Native American Cradleboards

One of the greatest gifts experienced in a Native American tribe was the birth of a new infant. When a new birth was expected, the father of the baby would take on the task of creating a cradleboard for the child. The intent was that the mother would be able to carry her new swaddled baby with her as she traveled or worked. In some cases, the cradleboard was handed down through families. Perhaps the most famous cradleboard is the one sported by Sacagawea in many depictions of her. She was known to have carried her infant son as she guided Lewis and Clark on their expedition across America.


When a new cradleboard was made, the father of the child would take great care to perfectly craft the carrier, as it was believed that if mistakes were made during the construction of the cradleboard, his baby would be born with ailments. The boards were typically fashioned from wood or woven like a basket. Generously decorated cradleboards were a sign that the tribe and the family had highly anticipated the arrival of the newborn.


For the Navajo tribe, each piece of the cradleboard had meaning or significance to the family. The backboards were often composed of two pieces of wood which signified Monster Slayer and Child Born of Water, the twin hero gods of the Navajo. The footrest was a symbol of Mother Earth, and was to serve as a reminder that we spend our lives with her as our ground. In most cradleboard designs, there was a loop at the head. It served a multitude of purposes, from providing protection to the baby’s head should the cradleboard fall over to acting as a place to hang toys. For the Navajo tribe, the loop represented the rainbow. As a whole, the cradleboard was a labor of love from the family to the newborn.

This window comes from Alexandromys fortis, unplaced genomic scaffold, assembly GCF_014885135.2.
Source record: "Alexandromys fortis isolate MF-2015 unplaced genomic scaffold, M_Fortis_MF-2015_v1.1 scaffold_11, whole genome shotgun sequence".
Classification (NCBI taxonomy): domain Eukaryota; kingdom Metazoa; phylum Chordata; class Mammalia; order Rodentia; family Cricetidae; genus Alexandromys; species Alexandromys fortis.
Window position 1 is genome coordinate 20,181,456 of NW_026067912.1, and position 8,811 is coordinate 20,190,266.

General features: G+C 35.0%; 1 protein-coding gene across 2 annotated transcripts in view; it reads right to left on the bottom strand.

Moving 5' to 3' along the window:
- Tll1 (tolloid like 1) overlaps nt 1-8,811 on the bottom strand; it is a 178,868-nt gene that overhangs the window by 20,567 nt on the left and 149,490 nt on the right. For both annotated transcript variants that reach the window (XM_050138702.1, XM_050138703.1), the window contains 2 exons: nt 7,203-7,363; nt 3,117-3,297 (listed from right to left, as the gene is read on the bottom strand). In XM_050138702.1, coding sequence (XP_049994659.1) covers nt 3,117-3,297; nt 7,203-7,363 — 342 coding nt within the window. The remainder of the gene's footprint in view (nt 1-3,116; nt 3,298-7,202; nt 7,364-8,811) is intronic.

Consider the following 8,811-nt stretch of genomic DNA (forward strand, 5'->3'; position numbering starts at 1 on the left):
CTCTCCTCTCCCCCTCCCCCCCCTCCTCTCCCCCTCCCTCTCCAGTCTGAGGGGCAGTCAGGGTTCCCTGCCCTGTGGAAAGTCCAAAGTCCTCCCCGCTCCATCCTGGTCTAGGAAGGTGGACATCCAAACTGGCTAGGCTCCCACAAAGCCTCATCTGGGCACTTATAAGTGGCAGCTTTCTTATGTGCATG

Once the baby was born, it would be swaddled in a blanket and tied into the cradleboard using straps of leather. The carriers enabled Native American parents to easily prop their child against a tree while working, or transport them by wearing the board on their back.


In addition to the ease that the cradleboard provided for mobility, it was also said to play a role in the spinal formation of the infant. It caused the infant to develop a very tall and straight posture which was greatly valued as a sign of strength. Not only did the cradleboard provide safety and support, but the tight swaddle of the blankets kept the infant calm.


Not every Native American tribe used cradleboards, however. They were the most prominent in tribes which were often on the move. In many cases, infants didn’t have reason to be carried outside of the village and thus no carrier was required.


Kachina House carries a selection of traditional Cherokee and Navajo cradleboards. View our selection here.